I've ranted about autocorrect and spell checkers in the past. My favorite sentence is:
No Moore miss steaks.
A completely silly sentence that is correct, according to a spell checker.
I first saw the famous sentence in proofreading school. Don't laugh, there is such a place and I went, two semesters as part of my professional editing certification from George Washington University (shameless credential plug.)
Spell checkers are important. Actually, I would argue essential tools. I was not the best proofreader in the class. That's another post. However, spell checkers are coded by people and are built on existing dictionaries and databases.
Imagine my surprise when my daughter asked how to spell "thesbian" because each typed attempt was autocorrected to lesbian. She was writing a review of a school play and hey, maybe the lead actor was a lesbian, but she was trying to find a synonym for actor.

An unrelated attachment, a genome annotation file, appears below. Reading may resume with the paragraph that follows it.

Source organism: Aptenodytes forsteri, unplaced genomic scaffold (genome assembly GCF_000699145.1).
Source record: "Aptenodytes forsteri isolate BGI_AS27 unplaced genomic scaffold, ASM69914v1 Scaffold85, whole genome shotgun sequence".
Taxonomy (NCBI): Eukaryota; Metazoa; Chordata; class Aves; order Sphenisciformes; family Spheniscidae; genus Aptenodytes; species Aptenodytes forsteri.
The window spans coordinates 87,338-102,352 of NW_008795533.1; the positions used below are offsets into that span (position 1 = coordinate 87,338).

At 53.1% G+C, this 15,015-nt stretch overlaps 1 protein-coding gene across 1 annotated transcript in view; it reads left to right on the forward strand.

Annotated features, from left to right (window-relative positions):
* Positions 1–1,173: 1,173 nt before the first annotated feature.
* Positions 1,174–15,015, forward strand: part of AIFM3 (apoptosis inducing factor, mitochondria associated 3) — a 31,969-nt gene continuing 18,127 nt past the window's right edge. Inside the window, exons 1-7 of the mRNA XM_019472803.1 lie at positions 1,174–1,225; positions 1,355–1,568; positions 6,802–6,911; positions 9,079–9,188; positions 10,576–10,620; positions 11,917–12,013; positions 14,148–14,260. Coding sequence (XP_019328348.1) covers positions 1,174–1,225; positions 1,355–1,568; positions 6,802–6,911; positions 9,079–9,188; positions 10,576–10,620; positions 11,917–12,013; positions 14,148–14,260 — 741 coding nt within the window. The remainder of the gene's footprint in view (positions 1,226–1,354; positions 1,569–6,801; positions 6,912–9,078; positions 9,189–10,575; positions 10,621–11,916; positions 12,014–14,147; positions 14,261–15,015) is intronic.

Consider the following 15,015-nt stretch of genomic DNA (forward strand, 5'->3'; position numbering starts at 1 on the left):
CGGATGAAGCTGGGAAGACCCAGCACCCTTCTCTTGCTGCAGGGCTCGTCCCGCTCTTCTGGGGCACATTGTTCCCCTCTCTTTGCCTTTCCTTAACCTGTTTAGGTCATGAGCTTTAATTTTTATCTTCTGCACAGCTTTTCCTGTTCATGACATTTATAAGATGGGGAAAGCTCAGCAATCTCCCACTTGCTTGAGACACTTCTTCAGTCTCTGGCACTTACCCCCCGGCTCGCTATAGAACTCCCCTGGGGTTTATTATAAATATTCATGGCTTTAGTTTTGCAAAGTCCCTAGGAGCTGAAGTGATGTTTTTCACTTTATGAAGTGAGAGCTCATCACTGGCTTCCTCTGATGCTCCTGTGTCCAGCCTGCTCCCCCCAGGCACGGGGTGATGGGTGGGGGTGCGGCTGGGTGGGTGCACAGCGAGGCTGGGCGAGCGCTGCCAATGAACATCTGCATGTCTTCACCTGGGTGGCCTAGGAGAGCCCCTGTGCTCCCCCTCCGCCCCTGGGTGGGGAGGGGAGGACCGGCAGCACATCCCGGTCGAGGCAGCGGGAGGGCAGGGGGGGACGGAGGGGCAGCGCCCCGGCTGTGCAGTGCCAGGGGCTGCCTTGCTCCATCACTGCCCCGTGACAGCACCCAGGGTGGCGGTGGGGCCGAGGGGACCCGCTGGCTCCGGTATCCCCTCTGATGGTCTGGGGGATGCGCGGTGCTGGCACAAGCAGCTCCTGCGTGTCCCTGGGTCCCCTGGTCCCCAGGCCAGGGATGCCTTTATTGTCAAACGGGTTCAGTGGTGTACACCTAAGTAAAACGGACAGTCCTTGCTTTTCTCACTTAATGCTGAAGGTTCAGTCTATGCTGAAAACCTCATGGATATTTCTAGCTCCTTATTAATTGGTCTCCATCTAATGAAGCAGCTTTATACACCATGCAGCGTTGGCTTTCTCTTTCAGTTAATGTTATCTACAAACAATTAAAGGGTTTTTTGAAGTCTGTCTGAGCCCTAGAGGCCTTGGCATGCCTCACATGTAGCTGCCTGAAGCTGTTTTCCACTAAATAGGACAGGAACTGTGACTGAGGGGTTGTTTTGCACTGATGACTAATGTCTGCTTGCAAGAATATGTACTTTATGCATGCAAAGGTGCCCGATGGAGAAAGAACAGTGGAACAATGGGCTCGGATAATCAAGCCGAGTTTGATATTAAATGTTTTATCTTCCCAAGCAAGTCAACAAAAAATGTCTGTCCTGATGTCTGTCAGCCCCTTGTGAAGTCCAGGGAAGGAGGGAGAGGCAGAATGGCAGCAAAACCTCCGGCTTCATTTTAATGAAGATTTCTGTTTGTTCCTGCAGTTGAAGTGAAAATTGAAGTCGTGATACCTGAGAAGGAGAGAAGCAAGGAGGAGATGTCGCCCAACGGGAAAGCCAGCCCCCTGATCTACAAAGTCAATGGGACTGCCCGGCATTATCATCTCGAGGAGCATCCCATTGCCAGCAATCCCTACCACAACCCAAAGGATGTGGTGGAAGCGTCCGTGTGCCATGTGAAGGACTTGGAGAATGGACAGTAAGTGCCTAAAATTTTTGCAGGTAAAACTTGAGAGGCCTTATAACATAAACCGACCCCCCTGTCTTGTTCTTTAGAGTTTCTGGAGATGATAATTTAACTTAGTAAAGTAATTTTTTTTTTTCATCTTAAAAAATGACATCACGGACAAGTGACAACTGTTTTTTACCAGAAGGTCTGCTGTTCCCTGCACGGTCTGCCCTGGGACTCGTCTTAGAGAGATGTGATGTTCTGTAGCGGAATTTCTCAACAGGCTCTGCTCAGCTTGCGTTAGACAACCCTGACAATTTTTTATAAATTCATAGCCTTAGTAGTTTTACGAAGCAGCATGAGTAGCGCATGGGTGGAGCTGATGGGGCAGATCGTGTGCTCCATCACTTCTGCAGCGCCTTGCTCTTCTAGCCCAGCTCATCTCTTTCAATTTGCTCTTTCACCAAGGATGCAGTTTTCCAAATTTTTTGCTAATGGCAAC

In our gender fluid, open society, it's interesting that the database was coded (by a human) to jump to lesbian from thesbian. Surely the arts must be important. People write about them all the time. Seems thesbian isn't part of the Google Docs suite.
Recently, hiring algorithms have been called out for bias. Resumes have been inadvertently screened to find white men, especially in STEM roles. You can read more here from the Harvard Business Review.
Work is being done to correct these flaw and media attention does help too. But at the most basic, household, student level our thoughts and choices are being autocorrected. This is not big brother watching us. Just an observation of the power of technology in our lives the need for smarter machine learning algorithms. And of course, actors who can cook sirloin.